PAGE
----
« PreviousContinue »
The Editor of the ANNUAL REGISTER thinks it necessary to state that in no case does he claim to offer original reports of speeches in Parliament or elsewhere. For the former he cordially acknowledges his great indebtedness to the summary and full reports, used by special permission of The Times, which have appeared in that journal, and he has also pleasure in expressing his sense of obligation to the Editors of “Ross's Parliamentary Record,” The Spectator, and The Guardian, for the valuable assistance which, by their consent, he has derived from their summaries and reports, towards presenting a compact view of the course of Parliamentary proceedings. To the Editors of the two last-named papers he further desires to tender his best thanks for their permission to make use of the summaries of speeches delivered outside Parliament appearing in their columns.
NOTE ON NEWFOUNDLAND AND THE ANGLO-FRENCH
AGREEMENT. The passage on this subject on p. 455 (Newfoundland Section) should be read with, and where it varies from as correcting, the summary of the effect of the Convention on p. 100 (English History Section).
NOTE ON CERTAIN CHURCH SCHOOLS IN THE
ISLE OF WIGHT. In regard to the statement on p. 98 (English History Section) as to an arrangement made for the leasing of school buildings to the local authority, on certain conditions, by the foundation managers of the Cowes and Gurnard Associated Voluntary Schools, it should be understood that the time to be allowed for Church teaching-either one or possibly two half-hours weekly-was to be outside school hours. This arrangement, which, it is said, affected a very small number of schools, was not actually carried into effect during the year.
FOR THE YEAR
Difficulties of the Government–The Fiscal Question and the Unionist Party
Invitation to Mr. Chamberlain to Visit Australia-Board of Trade Returns and the Fiscal Question-Speeches on Fiscal Reform-Correspondence between the Duke of Devonshire and Mr. Chamberlain; Its Immediate Results --Mr. Balfour at Manchester; Uncertainty of His Meaning-Speeches by Mr. Chamberlain at Birmingham, at the First Meeting of the Tariff Commission and in the City-The Duke of Devonshire at Liverpool-Bye-Elections in Devonshire (Ashburton Division), Norwich and Gateshead-Passive Resistance-Mr. Balfour and the Primate on the Education Act-Prospect of Licensing Bill--Chinese Labour-Somaliland-Various Views on the Fiscal Question-Mr. Arnold - Forster on Army Reform-First Report of Lord Esher's Committee-Conviction and Suicide of Whitaker Wright,Mr. Chamberlain on the South African War-Ayr Burghs Election.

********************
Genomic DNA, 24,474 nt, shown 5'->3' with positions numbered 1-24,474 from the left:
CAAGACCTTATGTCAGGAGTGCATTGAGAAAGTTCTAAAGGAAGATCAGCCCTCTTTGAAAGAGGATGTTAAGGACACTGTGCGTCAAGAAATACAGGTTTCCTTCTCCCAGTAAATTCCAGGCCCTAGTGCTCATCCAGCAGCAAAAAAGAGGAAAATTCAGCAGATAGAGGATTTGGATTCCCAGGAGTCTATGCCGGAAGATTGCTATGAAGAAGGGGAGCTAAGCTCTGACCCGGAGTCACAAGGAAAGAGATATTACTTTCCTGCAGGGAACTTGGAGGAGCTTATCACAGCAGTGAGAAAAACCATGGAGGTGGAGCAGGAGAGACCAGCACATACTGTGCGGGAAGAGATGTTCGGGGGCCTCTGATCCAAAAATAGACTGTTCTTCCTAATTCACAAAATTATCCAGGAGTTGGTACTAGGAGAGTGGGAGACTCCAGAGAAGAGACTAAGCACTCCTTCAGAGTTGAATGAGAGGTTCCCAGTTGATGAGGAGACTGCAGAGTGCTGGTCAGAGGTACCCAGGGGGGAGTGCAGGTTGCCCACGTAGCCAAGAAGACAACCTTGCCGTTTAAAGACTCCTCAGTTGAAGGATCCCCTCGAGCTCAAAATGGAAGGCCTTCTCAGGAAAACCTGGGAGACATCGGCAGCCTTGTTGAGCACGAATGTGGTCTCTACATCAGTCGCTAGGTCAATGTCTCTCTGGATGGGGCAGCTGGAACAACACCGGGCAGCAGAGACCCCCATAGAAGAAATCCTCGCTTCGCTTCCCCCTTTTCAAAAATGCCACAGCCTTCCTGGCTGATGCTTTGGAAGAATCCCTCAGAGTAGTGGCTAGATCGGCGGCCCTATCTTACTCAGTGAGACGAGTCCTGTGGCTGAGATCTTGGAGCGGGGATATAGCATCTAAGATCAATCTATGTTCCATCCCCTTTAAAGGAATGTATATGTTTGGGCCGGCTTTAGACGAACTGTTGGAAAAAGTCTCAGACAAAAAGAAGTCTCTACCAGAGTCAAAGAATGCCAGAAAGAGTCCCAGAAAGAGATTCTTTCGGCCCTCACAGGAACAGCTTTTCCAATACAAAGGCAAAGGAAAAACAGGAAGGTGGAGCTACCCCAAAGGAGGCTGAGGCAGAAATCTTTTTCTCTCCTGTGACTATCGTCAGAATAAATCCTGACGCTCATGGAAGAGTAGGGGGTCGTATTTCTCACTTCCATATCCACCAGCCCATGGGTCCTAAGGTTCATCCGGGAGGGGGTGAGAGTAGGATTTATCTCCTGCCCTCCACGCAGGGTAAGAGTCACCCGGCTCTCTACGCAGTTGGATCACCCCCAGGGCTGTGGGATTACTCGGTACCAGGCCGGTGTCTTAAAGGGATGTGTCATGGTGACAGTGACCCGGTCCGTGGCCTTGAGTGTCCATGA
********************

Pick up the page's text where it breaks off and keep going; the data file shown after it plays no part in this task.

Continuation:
THE year opened in the midst of the political confusion caused by Mr. Chamberlain's campaign for fiscal reform and the consequent division in the Unionist ranks. This, however, was only the most prominent of many troubles besetting the Government. Among their difficulties, actual or plainly imminent, were those connected with the administration of the Education Act, with licensing legislation, and with the introduction of Chinese labour · into South Africa. The report on the South African war, again, had produced a profound impression of uneasiness, quite as much among the Ministerialists as among the Opposition. It was felt that the report must be followed by drastic reform, which indeed Lord Esher's Committee was already engaged in devising ; but they could hardly fail to encounter the hostility of existing interests and important elements in the Service.
Both in the Far East and in the Near East the situation had grown worse during the latter part of 1903. The impending Russo-Japanese war threatened the peace of Europe owing
in the pation was ned the Liberale pe organ question Serlain mean it was
to the existence of the Franco-Russian and Anglo-Japanese alliances, and throughout the month of January the world was awaiting its outbreak. The distress in Macedonia was terrible, the reforms were regarded in England as inadequate and the mode of their execution as ridiculous, and it was feared that an insurrection might break out again in the spring and might lead to a great European war.
The fiscal question, however, occupied the largest share of public attention in Great Britain. Many of the most eminent Liberal Unionists took the view expressed by Sir Frederick Pollock in a letter to the Times on January 7, and shared by a leading Liberal Imperialist, Mr. Haldane, in a speech of January 2—that the Home Rule question was in abeyance, and Protection or Free Trade the supreme issue. Others held that in view of Mr. Balfour's attitude at Sheffield (ANNUAL REGISTER for 1903, p. 202) fiscal reform might be left an open question in the party, and that the continuance of the Liberal Unionist organisation was necessary to prevent the revival of the Home Rule question should the Liberal party return to office.